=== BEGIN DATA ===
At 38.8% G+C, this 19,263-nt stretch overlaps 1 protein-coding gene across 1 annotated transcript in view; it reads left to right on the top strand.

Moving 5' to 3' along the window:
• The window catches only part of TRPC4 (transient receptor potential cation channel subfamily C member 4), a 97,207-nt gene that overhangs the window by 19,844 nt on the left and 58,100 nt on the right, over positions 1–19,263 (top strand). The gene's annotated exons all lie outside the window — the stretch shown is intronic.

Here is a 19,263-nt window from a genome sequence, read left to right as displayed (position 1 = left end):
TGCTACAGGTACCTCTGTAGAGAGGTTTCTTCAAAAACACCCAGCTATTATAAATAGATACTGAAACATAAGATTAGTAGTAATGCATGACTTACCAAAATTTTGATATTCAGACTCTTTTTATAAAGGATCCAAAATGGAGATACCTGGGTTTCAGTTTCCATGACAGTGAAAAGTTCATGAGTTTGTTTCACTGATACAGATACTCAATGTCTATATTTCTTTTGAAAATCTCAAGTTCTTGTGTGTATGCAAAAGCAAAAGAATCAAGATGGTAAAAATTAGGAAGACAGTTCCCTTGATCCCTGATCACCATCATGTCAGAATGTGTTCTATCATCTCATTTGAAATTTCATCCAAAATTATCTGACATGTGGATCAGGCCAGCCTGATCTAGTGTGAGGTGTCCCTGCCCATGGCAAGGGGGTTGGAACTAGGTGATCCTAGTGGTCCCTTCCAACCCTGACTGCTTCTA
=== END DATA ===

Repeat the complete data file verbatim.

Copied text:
At 38.8% G+C, this 19,263-nt stretch overlaps 1 protein-coding gene across 1 annotated transcript in view; it reads left to right on the top strand.

Moving 5' to 3' along the window:
• The window catches only part of TRPC4 (transient receptor potential cation channel subfamily C member 4), a 97,207-nt gene that overhangs the window by 19,844 nt on the left and 58,100 nt on the right, over positions 1–19,263 (top strand). The gene's annotated exons all lie outside the window — the stretch shown is intronic.

Here is a 19,263-nt window from a genome sequence, read left to right as displayed (position 1 = left end):
TGCTACAGGTACCTCTGTAGAGAGGTTTCTTCAAAAACACCCAGCTATTATAAATAGATACTGAAACATAAGATTAGTAGTAATGCATGACTTACCAAAATTTTGATATTCAGACTCTTTTTATAAAGGATCCAAAATGGAGATACCTGGGTTTCAGTTTCCATGACAGTGAAAAGTTCATGAGTTTGTTTCACTGATACAGATACTCAATGTCTATATTTCTTTTGAAAATCTCAAGTTCTTGTGTGTATGCAAAAGCAAAAGAATCAAGATGGTAAAAATTAGGAAGACAGTTCCCTTGATCCCTGATCACCATCATGTCAGAATGTGTTCTATCATCTCATTTGAAATTTCATCCAAAATTATCTGACATGTGGATCAGGCCAGCCTGATCTAGTGTGAGGTGTCCCTGCCCATGGCAAGGGGGTTGGAACTAGGTGATCCTAGTGGTCCCTTCCAACCCTGACTGCTTCTA